Sulfur for Hemp Soil

While the amount of sulfur you need is tiny compared to the amount of nitrogen needed to get the max yield from your hemp crops, it’s still an essential addition to your soil.

Sulfur is used in several protein enzymes that regulate nitrogen fixation and photosynthesis. Because of this, having a non-limiting amount of sulfur in your soil at the right time is vital for maximizing your yield.

Similar to garlic, your hemp crop will need about 20 pounds of sulfate sulfur per acre.

Boron for Hemp Soil

Unlike beets or brassica, boron isn’t so crucial for hemp. Nonetheless, you can do a mid-season leaf analysis to see if you have any issues. Given that boron levels walk a fine line between deficiency and toxicity, it’s best to avoid prophylactically applying it.

Adding Fertilizer to Hemp Soil

Though you can get away with doing all your fertilizing ahead of planting industrial hemp, setting up a system to fertilize and irrigate at the same time is preferable.

In this case, you can rely heavily on fish emulsion and kelp extract. You’ll get some nitrogen from the fish emulsion and plenty of potassium, micronutrients, and amino acids from the kelp extract.

The amount you’ll want to use per acre will depend on the exact product you’re using. But, no matter how much is required, you’ll want to add fertilizer to your crops about once a week.

Don’t Go Crazy with Compost

Compost is a great way to introduce life into your soil, as well as build soil structure and organic matter. However, compost often adds extremely high levels of potassium and salt. Your potassium application via composting — or however you want to do it — is going to be dependent on your cation exchange capacity.

The higher your cation exchange capacity, the more potassium you need.

The primary issue you might run into with putting too much compost on your field is that the potassium can block your hemp’s access to the calcium it needs.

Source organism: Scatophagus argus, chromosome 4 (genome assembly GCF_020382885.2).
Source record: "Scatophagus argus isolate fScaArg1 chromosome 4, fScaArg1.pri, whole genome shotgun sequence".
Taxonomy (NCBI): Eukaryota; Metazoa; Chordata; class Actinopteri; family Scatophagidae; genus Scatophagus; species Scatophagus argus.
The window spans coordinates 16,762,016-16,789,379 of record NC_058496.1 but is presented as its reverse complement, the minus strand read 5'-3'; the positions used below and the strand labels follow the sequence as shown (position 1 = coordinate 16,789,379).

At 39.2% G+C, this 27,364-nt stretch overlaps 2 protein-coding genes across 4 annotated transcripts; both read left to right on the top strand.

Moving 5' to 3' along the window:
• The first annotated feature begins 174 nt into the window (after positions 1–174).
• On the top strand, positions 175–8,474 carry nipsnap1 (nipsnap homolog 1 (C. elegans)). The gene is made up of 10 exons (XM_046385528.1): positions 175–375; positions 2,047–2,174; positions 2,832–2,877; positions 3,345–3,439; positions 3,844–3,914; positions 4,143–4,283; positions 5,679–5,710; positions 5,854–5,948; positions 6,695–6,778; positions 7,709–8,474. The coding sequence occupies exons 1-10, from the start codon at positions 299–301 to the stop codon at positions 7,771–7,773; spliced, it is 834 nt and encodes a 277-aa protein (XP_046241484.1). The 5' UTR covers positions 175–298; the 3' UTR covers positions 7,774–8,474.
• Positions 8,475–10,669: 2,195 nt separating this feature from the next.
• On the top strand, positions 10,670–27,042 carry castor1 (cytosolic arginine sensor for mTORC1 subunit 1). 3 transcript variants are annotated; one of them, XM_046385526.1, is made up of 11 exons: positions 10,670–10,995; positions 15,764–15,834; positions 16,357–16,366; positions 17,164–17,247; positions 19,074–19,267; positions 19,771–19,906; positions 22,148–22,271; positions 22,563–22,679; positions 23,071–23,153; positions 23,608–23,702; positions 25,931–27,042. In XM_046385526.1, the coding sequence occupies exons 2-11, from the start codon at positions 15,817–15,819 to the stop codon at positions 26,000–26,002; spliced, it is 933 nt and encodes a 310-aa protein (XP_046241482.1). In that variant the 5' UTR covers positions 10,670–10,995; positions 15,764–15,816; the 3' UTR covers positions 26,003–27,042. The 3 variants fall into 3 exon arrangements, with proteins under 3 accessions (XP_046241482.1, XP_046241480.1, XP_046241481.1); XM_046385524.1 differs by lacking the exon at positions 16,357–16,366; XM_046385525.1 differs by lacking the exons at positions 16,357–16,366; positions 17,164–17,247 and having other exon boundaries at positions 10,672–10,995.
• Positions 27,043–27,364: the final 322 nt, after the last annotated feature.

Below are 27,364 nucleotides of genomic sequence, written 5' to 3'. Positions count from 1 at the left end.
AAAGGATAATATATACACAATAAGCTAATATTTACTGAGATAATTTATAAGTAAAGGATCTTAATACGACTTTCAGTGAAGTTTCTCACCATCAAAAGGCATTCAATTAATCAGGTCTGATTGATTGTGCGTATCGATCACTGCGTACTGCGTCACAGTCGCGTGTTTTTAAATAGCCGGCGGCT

Whoever you’re getting your compost from should be able to provide a detailed analysis of their product. Ask for that, then base your application rate on that information.

A Common Mistake in Hemp Soil Preparation

One mistake you’ll want to avoid when preparing your soil is adding phosphorous at the same time as your calcium.

When you do this, you end up liming, which reduces the acidity of your soil. Given that hemp has a sweet spot with regards to the soil being slightly acidic, you don’t want to accidentally make it more base.

Additionally, when you add your phosphorous and calcium at the same time, they can lock together, becoming calcium phosphate, which is super tightly bound and more difficult for your hemp crops to access.

Final Thoughts: The Best Soil to Grow Hemp

The basics for what soil you’ll need in order to maximize your industrial hemp yield is pretty straight forward. However, even with the best soil to grow hemp, you’ll want to do everything possible to ensure that it remains nutrient rich in a way that is most beneficial for your crops.

Though much is still unknown with regards to the best fertilizer programs for hemp, following a similar system to that used for corn is a good rule of thumb. However, no matter what fertilizer program you settle on, having the best seeds and clones to plant in your soil is essential.

Talk to the experts at Bonafide Seeds about what plants will allow you to tap into the rapidly growing, lucrative hemp industry.

Fallon Hanley

View posts by Fallon Hanley
Fallon boasts 15 years of experience in growing and breeding cannabis and hemp, and managing grows.